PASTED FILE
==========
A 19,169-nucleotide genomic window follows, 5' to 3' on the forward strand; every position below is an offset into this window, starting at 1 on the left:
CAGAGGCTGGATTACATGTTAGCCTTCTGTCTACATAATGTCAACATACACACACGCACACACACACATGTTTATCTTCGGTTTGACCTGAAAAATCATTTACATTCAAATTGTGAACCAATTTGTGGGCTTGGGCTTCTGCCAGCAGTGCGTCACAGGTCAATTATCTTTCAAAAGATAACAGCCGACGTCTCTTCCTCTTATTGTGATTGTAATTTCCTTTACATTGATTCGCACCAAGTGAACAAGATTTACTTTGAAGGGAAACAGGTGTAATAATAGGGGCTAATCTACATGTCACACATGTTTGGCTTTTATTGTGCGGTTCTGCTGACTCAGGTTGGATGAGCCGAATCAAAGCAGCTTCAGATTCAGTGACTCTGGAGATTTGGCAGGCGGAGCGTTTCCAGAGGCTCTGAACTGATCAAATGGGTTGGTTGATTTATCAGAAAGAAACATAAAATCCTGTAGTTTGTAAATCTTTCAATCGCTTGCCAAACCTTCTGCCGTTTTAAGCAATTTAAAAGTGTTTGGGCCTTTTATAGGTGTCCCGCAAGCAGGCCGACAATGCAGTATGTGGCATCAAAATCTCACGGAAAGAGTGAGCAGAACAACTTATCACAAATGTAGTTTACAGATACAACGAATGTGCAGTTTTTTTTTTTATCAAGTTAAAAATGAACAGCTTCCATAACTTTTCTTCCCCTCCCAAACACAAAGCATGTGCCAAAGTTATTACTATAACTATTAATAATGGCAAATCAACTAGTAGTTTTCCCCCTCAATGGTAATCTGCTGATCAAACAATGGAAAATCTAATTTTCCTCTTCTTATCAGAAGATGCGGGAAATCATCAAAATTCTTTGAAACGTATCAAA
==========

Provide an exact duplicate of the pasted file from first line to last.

A 19,169-nucleotide genomic window follows, 5' to 3' on the forward strand; every position below is an offset into this window, starting at 1 on the left:
CAGAGGCTGGATTACATGTTAGCCTTCTGTCTACATAATGTCAACATACACACACGCACACACACACATGTTTATCTTCGGTTTGACCTGAAAAATCATTTACATTCAAATTGTGAACCAATTTGTGGGCTTGGGCTTCTGCCAGCAGTGCGTCACAGGTCAATTATCTTTCAAAAGATAACAGCCGACGTCTCTTCCTCTTATTGTGATTGTAATTTCCTTTACATTGATTCGCACCAAGTGAACAAGATTTACTTTGAAGGGAAACAGGTGTAATAATAGGGGCTAATCTACATGTCACACATGTTTGGCTTTTATTGTGCGGTTCTGCTGACTCAGGTTGGATGAGCCGAATCAAAGCAGCTTCAGATTCAGTGACTCTGGAGATTTGGCAGGCGGAGCGTTTCCAGAGGCTCTGAACTGATCAAATGGGTTGGTTGATTTATCAGAAAGAAACATAAAATCCTGTAGTTTGTAAATCTTTCAATCGCTTGCCAAACCTTCTGCCGTTTTAAGCAATTTAAAAGTGTTTGGGCCTTTTATAGGTGTCCCGCAAGCAGGCCGACAATGCAGTATGTGGCATCAAAATCTCACGGAAAGAGTGAGCAGAACAACTTATCACAAATGTAGTTTACAGATACAACGAATGTGCAGTTTTTTTTTTTATCAAGTTAAAAATGAACAGCTTCCATAACTTTTCTTCCCCTCCCAAACACAAAGCATGTGCCAAAGTTATTACTATAACTATTAATAATGGCAAATCAACTAGTAGTTTTCCCCCTCAATGGTAATCTGCTGATCAAACAATGGAAAATCTAATTTTCCTCTTCTTATCAGAAGATGCGGGAAATCATCAAAATTCTTTGAAACGTATCAAA